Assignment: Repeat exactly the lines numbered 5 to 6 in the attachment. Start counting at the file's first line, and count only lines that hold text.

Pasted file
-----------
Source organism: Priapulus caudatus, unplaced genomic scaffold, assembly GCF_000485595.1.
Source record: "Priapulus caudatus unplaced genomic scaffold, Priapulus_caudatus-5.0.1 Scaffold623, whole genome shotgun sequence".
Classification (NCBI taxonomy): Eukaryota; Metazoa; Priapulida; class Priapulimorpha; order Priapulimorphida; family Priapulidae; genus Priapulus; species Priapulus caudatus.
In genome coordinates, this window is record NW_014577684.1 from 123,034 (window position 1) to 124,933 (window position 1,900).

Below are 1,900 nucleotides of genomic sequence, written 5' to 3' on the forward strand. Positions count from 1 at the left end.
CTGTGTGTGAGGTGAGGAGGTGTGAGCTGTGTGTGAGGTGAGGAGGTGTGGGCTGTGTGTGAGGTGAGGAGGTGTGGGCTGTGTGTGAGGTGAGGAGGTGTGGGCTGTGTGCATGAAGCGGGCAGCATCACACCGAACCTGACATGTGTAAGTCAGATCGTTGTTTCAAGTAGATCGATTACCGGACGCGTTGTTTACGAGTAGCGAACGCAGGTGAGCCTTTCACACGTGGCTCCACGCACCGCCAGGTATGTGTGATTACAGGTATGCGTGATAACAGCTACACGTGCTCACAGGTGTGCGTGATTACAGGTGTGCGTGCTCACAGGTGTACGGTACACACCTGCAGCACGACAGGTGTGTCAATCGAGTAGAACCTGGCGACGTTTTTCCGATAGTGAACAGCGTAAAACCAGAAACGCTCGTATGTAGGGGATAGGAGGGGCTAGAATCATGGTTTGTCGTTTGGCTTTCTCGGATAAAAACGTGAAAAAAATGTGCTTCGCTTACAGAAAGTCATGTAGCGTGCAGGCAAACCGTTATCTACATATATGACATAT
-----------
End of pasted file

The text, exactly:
Below are 1,900 nucleotides of genomic sequence, written 5' to 3' on the forward strand. Positions count from 1 at the left end.
CTGTGTGTGAGGTGAGGAGGTGTGAGCTGTGTGTGAGGTGAGGAGGTGTGGGCTGTGTGTGAGGTGAGGAGGTGTGGGCTGTGTGTGAGGTGAGGAGGTGTGGGCTGTGTGCATGAAGCGGGCAGCATCACACCGAACCTGACATGTGTAAGTCAGATCGTTGTTTCAAGTAGATCGATTACCGGACGCGTTGTTTACGAGTAGCGAACGCAGGTGAGCCTTTCACACGTGGCTCCACGCACCGCCAGGTATGTGTGATTACAGGTATGCGTGATAACAGCTACACGTGCTCACAGGTGTGCGTGATTACAGGTGTGCGTGCTCACAGGTGTACGGTACACACCTGCAGCACGACAGGTGTGTCAATCGAGTAGAACCTGGCGACGTTTTTCCGATAGTGAACAGCGTAAAACCAGAAACGCTCGTATGTAGGGGATAGGAGGGGCTAGAATCATGGTTTGTCGTTTGGCTTTCTCGGATAAAAACGTGAAAAAAATGTGCTTCGCTTACAGAAAGTCATGTAGCGTGCAGGCAAACCGTTATCTACATATATGACATAT